Having shared the same birthday as Muhammad Ali, Oleksandr Usyk was perhaps always destined for boxing greatness.
‘The Cat’, as the fleet-footed southpaw is known, has just 15 defeats on his staggering record of 368 bouts, all of which came as an amateur, where the Ukrainian waltzed to European, World and Olympic glory.
But even after blitzing through the cruiserweight division, in which he made history by becoming the first boxer to hold all four belts simultaneously – doing so in just his 15th professional outing – the 34-year-old is still somewhat of an unknown quantity in the heavyweight division as he prepares for his toughest test yet.
Oleksandr Usyk has arrived in London ahead of his fight against Anthony Joshua on Saturday
The former cruiserweight king is looking to win Joshua’s IBF, WBA and WBO straps
On Saturday, Usyk will come up against Anthony Joshua in the first-ever fight at the Tottenham Hotspur Stadium, as the Ukrainian looks to prize away the heavyweight’s IBF, WBA and WBO straps – and ultimately prevent what would be an historic moment in British sport.
Joshua was seemingly on the precipice of an all-British undisputed showdown against Tyson Fury, with both camps finally singing from the same hymn sheet as a summer date was edging closer.
However, with Fury forced into a trilogy bout against long-term rival Deontay Wilder, it was WBO mandatory challenger Usyk who took his place in a match-up that has boxing purists purring and Joshua fans perhaps slightly perturbed.
Even without Joshua’s bout with Fury falling through, he and Usyk have have been on a collision course for the last 10 years – dating all the way back to Azerbaijan in 2011 when the Ukrainian was in attendance as his future opponent fell to an unfortunate defeat.
Usyk was born in 1987 in Ukraine, coincidentally sharing the same birthday as Mohammad Ali
He started boxing at the age of 15, having played academy-level football beforehand
But before we delve into the distinct parallels that can be drawn throughout their careers, let’s jump back briefly to January 17, 1987, when Usyk was born in Simferpol, Ukraine.
Usyk was born into a family struggling financially. He had a number of jobs while growing up to support his parents, including working on a farm and selling fruits and ice cream on the streets.
In fact, it was this that led to Usyk finding boxing at the age of 15. Before he’d ever tried on a pair of gloves, it was football at the forefront of his mind, having played for the academy of then-Ukrainian Premier League side SC Tavriya Simferopol.
But the financial burden was too much for his family and he was unable to continue.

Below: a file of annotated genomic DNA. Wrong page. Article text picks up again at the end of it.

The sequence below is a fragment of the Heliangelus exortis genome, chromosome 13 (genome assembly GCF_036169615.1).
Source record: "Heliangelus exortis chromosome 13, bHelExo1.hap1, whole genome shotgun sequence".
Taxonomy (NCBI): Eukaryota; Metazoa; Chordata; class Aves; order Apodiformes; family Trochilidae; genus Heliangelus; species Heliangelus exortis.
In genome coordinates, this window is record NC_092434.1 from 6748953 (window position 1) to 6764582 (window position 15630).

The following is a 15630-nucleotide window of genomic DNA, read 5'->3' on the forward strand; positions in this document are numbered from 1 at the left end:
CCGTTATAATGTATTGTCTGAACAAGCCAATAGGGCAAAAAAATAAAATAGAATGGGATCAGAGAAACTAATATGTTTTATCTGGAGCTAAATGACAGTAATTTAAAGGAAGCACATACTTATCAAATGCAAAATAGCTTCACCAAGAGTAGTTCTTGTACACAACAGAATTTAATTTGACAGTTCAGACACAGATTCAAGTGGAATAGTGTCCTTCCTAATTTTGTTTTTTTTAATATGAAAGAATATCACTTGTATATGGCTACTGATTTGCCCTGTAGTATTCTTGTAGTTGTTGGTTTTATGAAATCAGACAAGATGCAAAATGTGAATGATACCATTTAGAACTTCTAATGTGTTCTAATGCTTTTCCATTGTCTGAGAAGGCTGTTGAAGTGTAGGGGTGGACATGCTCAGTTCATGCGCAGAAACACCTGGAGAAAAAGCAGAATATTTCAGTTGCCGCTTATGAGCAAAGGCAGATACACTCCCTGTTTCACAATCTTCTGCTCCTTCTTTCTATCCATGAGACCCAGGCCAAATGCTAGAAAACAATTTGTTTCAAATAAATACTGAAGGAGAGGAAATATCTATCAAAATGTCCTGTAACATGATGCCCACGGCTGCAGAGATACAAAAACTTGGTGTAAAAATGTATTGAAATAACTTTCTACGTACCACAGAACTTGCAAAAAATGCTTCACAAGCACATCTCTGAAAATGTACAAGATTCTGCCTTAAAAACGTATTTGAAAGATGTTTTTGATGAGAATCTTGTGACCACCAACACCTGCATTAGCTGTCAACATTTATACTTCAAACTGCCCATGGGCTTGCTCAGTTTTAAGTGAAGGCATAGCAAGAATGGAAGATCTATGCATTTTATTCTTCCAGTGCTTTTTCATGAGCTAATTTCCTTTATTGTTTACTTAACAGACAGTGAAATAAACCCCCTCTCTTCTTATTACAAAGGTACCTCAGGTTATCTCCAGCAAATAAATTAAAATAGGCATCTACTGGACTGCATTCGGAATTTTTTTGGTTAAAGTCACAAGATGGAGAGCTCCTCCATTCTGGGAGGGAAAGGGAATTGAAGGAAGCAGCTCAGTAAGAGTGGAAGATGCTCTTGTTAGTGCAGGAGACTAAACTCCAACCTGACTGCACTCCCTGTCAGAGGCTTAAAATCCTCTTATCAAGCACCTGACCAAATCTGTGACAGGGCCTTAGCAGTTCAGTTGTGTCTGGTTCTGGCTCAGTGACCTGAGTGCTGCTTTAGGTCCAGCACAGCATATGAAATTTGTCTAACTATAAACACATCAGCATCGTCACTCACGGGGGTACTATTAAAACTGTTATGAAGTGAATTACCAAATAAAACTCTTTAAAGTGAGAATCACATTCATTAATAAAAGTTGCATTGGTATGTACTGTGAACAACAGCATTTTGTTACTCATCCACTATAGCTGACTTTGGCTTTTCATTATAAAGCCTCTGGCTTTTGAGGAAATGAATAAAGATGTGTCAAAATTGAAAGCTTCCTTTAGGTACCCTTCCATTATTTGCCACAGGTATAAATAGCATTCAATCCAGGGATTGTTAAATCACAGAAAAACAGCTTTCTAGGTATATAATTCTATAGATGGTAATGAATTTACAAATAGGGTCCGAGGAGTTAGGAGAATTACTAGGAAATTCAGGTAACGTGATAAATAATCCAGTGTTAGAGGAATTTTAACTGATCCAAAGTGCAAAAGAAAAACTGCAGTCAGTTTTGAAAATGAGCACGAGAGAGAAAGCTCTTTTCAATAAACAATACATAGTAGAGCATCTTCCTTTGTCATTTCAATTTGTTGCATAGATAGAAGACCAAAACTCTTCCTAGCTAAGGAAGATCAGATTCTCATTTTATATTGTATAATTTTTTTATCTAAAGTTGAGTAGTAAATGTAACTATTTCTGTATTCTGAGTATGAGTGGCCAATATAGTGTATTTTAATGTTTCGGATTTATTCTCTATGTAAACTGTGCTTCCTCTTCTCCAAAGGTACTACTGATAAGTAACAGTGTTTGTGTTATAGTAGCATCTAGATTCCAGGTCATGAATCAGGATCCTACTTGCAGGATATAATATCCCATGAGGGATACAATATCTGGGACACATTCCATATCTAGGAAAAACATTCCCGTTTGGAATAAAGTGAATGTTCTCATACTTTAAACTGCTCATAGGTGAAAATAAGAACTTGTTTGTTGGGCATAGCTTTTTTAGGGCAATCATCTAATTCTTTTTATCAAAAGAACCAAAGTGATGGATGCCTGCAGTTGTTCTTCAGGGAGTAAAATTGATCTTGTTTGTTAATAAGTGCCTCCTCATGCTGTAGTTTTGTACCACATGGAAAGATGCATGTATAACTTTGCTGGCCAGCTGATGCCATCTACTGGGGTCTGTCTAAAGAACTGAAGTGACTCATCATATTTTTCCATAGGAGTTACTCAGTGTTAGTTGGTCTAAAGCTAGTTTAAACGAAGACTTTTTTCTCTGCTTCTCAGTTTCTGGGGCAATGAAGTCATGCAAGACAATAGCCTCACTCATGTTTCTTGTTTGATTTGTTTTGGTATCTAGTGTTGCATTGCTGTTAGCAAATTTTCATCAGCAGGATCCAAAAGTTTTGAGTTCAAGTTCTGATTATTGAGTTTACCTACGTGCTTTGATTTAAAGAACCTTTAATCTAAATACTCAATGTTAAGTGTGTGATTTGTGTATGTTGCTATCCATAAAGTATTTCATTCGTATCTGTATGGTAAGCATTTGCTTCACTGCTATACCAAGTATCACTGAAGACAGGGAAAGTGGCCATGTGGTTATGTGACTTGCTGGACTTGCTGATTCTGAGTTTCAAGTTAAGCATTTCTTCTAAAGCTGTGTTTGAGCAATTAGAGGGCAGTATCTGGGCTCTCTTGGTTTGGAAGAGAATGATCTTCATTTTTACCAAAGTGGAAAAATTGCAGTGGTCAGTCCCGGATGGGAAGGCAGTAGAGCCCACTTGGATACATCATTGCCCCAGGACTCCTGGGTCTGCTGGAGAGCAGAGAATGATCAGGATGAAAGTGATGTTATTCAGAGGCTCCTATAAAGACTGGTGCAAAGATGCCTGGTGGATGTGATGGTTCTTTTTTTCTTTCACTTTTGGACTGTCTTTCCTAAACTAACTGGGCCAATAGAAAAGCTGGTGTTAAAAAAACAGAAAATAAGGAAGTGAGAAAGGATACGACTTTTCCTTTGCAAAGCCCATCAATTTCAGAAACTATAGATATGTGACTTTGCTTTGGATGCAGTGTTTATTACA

‘(I) played for Tavria from Simferopol, and I did pretty well,’ Usyk said. ‘I was never a benchwarmer, I was always a starter.
‘Soccer demanded some very serious expenses. And two or three hundred hryvnias was a substantial amount for my parents.
‘Boxing was simpler, more sociable. The coach gave me his gloves, his wife sewed them into the right form.
‘The only thing that my mum spent money on was a travel ticket.’
With the lightening-quick success that has followed for Usyk, the transition to boxing is one that clearly paid off.
Usyk reached reached the semi-finals of the European Championships in Plovdiv, Bulgaria just four years after taking up the sport, before winning gold in the same competition – this time in Liverpool – two years later in 2008.
Usyk, who married his childhood sweetheart Yekaterina in 2009, then locked eyes on Joshua for the first time in 2011. Competing in the World Championships for the second time, having claimed a bronze medal two years prior, Usyk truly made his mark in the amateur game.
Beating Artur Beterbiev, now the unified light-heavyweight champion, en route to the final, Usyk then took gold in emphatic style by beating Teymur Mammadov.
Meanwhile, a 21-year-old Joshua, competing in the weight class above, was not expected to medal after being knocked out just three months prior. But he exceeded all expectations as he reached the final, where he fell short against Mahammadrasul Majidovin with Usyk watching on from the stands.
Joshua won Olympic gold at London 2012, just a year after Usyk watched his future opponent fall to a defeat in the World Championship final in Azerbaijan
But even in defeat, Usyk knew he was witnessing the birth of a star, telling his team that Joshua was a future Olympic champion, as revealed in a recent interview with Sky Sports.
‘It was a good final, you know. I watched it live,’ he said. ‘I said to my team: “This guy is the future Olympic champion”.